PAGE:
In the present study, we perform a systematic investigation of the effects of caffeine, ribose-modified adenosine analogues and other known regulators of mammalian ACs on the activities of ACA, ACB and ACG. Our study identifies two enzyme-specific inhibitors for the Dictyostelium ACs and indicate that the effects of caffeine on AC inhibition is mediated by two different targets.


Materials, cell lines and cell culture

GTP[S] (guanosine 5′-[γ-thio]triphosphate), DcAMP (2′-deoxyadenosine 3′,5′-monophosphate), IPA (2′,3′-O-isopropylidene adenosine), IBMX (isobutylmethylxanthine), DTT (dithiothreitol), sodium PPi and G418 were from Sigma (St. Louis, MO, U.S.A.). DDA (2′,5′-dideoxyadenosine), tyrphostin A25 [α-cyano-(3,4,5-trihydroxy)cinnamonitrile], SQ22536 [9-(tetrahydro-2′-furyl)adenine], MDL-12,330A [cis-N-(2-phenylcyclopentyl)azacyclotridec-1-en-2-amine, HCl] and NKY80 [2-amino-7-(furanyl)-7,8-dihydro-5(6H)-quinazolinone] were from Calbiochem (San Diego, CA, U.S.A.). [2,8-3H]cAMP was from Amersham Biosciences (Little Chalfont, Bucks., U.K.). Naja messambica snake venom was from SA venom suppliers (Louis Trichardt, South Africa).

Wild-type NC4 cells, aca–/A15::ACG [4] and aca–/rdeA– [9] mutants were grown in standard axenic medium [20a], which was supplemented with 20 μg/ml G418 for aca–/A15::ACG cells. A pdeE–/regA– double null mutant was created by transforming pdeE– cells [21] with the pRegAKO construct [22]. Null mutants were selected from blasticidin-resistant transformed clones by two PCR reactions and Southern-blot analysis of genomic digests. While pdeE– cells develop normally [21], the pdeE–/regA– cells displayed the rapidly developing phenotype of regA– mutants [22].

aca–/A15::ACG, aca–/rdeA– and pdeE–/regA– cells were harvested during exponential growth, washed once with PB (10 mM sodium/potassium phosphate buffer, pH 6.5) and resuspended in either PB or lysis buffer (2 mM MgCl2 and 250 mM sucrose in 10 mM Tris, pH 8.0) to 108 cells/ml. Wild-type cells were plated on PB agar [1.5% (w/v) agar in PB] at 2.5×106 cells/cm2, starved for 6–8 h at 22 °C until aggregation territories were formed, and subsequently collected and resuspended in PB or lysis buffer to 108 cells/ml.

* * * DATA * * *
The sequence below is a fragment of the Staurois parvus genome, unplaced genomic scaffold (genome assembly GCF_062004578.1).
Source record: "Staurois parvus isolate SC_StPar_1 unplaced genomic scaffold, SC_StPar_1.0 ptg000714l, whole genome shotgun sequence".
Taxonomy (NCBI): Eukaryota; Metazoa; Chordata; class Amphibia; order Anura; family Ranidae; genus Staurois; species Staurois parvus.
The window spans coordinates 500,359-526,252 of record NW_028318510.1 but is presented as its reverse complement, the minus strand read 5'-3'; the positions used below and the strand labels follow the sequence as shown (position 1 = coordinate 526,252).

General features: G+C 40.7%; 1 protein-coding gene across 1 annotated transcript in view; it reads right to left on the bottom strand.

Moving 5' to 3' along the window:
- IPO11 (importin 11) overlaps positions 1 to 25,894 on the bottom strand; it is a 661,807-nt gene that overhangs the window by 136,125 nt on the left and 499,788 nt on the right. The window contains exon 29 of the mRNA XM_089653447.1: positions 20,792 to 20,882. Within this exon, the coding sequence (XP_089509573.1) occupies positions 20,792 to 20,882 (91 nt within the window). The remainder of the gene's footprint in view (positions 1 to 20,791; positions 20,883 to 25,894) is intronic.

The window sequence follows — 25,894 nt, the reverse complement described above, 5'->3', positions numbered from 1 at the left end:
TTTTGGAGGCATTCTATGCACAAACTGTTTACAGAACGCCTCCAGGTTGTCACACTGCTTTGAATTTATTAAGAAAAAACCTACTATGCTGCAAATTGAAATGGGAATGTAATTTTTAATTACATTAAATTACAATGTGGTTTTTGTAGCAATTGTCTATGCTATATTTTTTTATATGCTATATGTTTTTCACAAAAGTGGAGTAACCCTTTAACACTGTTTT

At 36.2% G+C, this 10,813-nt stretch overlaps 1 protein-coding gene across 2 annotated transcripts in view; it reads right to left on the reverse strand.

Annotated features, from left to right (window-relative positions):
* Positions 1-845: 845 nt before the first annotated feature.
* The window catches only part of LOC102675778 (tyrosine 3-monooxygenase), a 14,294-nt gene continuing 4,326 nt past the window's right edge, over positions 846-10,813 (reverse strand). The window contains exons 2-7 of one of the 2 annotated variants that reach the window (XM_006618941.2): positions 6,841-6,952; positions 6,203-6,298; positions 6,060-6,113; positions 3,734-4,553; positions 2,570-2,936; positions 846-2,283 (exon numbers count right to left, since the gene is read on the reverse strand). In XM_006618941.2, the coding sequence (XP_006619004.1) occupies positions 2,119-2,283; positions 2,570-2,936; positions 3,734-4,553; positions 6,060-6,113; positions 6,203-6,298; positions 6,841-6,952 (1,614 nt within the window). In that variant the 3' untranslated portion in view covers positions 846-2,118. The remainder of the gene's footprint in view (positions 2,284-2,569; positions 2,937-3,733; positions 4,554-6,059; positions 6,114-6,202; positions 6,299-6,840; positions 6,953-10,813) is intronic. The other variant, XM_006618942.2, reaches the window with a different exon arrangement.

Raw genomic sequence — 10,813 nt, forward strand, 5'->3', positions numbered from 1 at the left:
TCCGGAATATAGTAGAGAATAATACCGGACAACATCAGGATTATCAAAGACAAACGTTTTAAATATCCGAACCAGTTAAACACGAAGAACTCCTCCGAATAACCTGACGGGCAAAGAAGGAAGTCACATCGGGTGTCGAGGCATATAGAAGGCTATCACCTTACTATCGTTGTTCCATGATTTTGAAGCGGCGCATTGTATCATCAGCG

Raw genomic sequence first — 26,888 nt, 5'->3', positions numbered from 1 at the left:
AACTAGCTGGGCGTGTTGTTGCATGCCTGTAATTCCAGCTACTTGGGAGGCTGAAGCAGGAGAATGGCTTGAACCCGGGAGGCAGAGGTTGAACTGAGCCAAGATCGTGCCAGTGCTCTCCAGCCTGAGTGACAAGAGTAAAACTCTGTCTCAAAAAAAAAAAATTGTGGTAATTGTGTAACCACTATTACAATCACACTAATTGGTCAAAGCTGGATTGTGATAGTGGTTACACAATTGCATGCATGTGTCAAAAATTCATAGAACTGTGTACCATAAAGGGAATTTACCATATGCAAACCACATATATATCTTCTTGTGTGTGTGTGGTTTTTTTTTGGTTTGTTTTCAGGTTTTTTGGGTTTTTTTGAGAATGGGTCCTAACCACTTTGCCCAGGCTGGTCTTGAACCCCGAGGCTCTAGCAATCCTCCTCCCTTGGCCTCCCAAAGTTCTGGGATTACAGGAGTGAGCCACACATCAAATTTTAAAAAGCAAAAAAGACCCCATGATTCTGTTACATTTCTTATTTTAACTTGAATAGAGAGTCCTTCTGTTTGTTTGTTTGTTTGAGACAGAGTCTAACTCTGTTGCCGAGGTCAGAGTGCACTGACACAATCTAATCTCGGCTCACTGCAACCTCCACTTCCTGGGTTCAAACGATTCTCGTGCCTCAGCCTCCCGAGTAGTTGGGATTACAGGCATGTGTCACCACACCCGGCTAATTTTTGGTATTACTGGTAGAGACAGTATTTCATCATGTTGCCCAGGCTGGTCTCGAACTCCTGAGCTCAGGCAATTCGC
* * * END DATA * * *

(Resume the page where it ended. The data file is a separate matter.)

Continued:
AC assays in intact cells

Cells were resuspended in PB and exposed to either 5 mM DTT (ACB, ACG) or stimulated with 5 μM DcAMP in 5 mM DTT (ACA) in a total volume of 30 μl in microtitre plate wells at 22 °C under gentle agitation. After various time periods, the reaction was terminated by addition of 30 μl of 3.5% (v/v) HClO4. Lysates were neutralized by addition of 15 μl of 50% saturated KHCO3 and 75 μl of cAMP assay buffer (4 mM EDTA in 150 mM sodium phosphate, pH 7.5). Microtitre plates were centrifuged for 5 min at 3000 g to precipitate protein and KClO4. cAMP was assayed in 30 μl of the supernatant fraction by isotope dilution assay, using purified PKA-R (protein kinase A regulatory subunit) from beef muscle as cAMP-binding protein [23] and [2,8-3H]cAMP as competitor. Since several of the compounds used in the present study to alter AC activity have some structural similarity to cAMP, and could potentially compete with [2,8-3H]cAMP for binding to PKA-R, we compared and show t=0 time points for each assay without and with the highest concentration of the compound. No significant interference of any of the compounds with the cAMP assay could be detected.